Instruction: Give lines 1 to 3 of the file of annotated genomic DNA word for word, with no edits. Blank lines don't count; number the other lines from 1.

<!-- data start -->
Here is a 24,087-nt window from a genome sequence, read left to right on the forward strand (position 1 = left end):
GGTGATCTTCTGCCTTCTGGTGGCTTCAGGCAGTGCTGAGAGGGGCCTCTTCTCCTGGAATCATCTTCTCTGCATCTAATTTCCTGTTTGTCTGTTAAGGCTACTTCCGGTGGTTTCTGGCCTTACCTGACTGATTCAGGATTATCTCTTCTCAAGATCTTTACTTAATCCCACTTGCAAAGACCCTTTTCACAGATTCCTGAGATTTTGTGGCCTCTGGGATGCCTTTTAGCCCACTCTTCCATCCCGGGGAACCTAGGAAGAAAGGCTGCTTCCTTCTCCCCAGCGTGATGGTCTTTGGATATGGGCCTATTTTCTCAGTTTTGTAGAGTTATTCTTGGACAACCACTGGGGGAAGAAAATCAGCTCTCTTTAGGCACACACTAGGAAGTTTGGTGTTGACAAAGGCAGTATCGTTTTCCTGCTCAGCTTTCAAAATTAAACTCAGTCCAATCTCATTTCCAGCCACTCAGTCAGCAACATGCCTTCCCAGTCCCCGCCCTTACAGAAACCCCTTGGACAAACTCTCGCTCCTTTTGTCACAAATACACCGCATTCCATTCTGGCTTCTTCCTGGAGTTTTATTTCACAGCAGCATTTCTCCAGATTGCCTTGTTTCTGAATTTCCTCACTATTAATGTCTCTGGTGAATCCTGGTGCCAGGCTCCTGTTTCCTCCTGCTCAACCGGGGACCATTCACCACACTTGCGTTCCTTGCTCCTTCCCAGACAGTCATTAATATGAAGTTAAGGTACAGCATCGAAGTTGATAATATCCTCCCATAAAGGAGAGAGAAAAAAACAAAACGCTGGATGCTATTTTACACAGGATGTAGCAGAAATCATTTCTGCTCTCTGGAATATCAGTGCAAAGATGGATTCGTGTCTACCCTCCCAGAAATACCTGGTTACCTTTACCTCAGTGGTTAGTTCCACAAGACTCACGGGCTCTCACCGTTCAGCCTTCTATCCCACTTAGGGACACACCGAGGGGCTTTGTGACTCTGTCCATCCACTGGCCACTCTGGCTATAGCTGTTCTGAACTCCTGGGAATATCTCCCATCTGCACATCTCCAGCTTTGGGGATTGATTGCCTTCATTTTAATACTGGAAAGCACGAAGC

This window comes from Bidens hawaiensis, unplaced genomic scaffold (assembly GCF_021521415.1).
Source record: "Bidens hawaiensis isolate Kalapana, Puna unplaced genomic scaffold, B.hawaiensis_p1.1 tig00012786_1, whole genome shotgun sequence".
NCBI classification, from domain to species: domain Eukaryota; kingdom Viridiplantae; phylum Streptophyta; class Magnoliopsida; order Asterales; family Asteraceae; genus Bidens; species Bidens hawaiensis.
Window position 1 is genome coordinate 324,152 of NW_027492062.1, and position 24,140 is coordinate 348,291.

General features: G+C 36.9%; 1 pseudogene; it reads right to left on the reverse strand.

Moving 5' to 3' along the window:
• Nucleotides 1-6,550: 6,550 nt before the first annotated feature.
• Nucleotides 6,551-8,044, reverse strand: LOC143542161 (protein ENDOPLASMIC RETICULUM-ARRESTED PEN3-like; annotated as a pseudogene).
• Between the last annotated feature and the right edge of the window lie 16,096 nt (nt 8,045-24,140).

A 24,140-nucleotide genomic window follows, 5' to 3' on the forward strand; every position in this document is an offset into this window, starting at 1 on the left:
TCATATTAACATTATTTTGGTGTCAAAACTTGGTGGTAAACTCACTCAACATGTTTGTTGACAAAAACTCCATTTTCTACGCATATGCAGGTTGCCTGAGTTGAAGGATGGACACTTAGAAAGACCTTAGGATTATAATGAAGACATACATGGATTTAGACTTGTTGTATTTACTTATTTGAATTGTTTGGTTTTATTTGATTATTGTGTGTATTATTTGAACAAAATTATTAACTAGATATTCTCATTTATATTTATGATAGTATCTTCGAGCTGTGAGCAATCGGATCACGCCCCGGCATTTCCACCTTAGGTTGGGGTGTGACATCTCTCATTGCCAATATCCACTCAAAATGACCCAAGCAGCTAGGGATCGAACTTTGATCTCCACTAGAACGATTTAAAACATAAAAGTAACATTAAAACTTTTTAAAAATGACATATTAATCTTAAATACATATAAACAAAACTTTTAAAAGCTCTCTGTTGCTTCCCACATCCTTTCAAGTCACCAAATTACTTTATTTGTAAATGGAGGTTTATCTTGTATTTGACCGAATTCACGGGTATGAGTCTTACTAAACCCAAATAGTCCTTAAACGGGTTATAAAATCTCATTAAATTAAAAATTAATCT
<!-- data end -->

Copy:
Here is a 24,087-nt window from a genome sequence, read left to right on the forward strand (position 1 = left end):
GGTGATCTTCTGCCTTCTGGTGGCTTCAGGCAGTGCTGAGAGGGGCCTCTTCTCCTGGAATCATCTTCTCTGCATCTAATTTCCTGTTTGTCTGTTAAGGCTACTTCCGGTGGTTTCTGGCCTTACCTGACTGATTCAGGATTATCTCTTCTCAAGATCTTTACTTAATCCCACTTGCAAAGACCCTTTTCACAGATTCCTGAGATTTTGTGGCCTCTGGGATGCCTTTTAGCCCACTCTTCCATCCCGGGGAACCTAGGAAGAAAGGCTGCTTCCTTCTCCCCAGCGTGATGGTCTTTGGATATGGGCCTATTTTCTCAGTTTTGTAGAGTTATTCTTGGACAACCACTGGGGGAAGAAAATCAGCTCTCTTTAGGCACACACTAGGAAGTTTGGTGTTGACAAAGGCAGTATCGTTTTCCTGCTCAGCTTTCAAAATTAAACTCAGTCCAATCTCATTTCCAGCCACTCAGTCAGCAACATGCCTTCCCAGTCCCCGCCCTTACAGAAACCCCTTGGACAAACTCTCGCTCCTTTTGTCACAAATACACCGCATTCCATTCTGGCTTCTTCCTGGAGTTTTATTTCACAGCAGCATTTCTCCAGATTGCCTTGTTTCTGAATTTCCTCACTATTAATGTCTCTGGTGAATCCTGGTGCCAGGCTCCTGTTTCCTCCTGCTCAACCGGGGACCATTCACCACACTTGCGTTCCTTGCTCCTTCCCAGACAGTCATTAATATGAAGTTAAGGTACAGCATCGAAGTTGATAATATCCTCCCATAAAGGAGAGAGAAAAAAACAAAACGCTGGATGCTATTTTACACAGGATGTAGCAGAAATCATTTCTGCTCTCTGGAATATCAGTGCAAAGATGGATTCGTGTCTACCCTCCCAGAAATACCTGGTTACCTTTACCTCAGTGGTTAGTTCCACAAGACTCACGGGCTCTCACCGTTCAGCCTTCTATCCCACTTAGGGACACACCGAGGGGCTTTGTGACTCTGTCCATCCACTGGCCACTCTGGCTATAGCTGTTCTGAACTCCTGGGAATATCTCCCATCTGCACATCTCCAGCTTTGGGGATTGATTGCCTTCATTTTAATACTGGAAAGCACGAAGC

This window comes from Bidens hawaiensis, unplaced genomic scaffold (assembly GCF_021521415.1).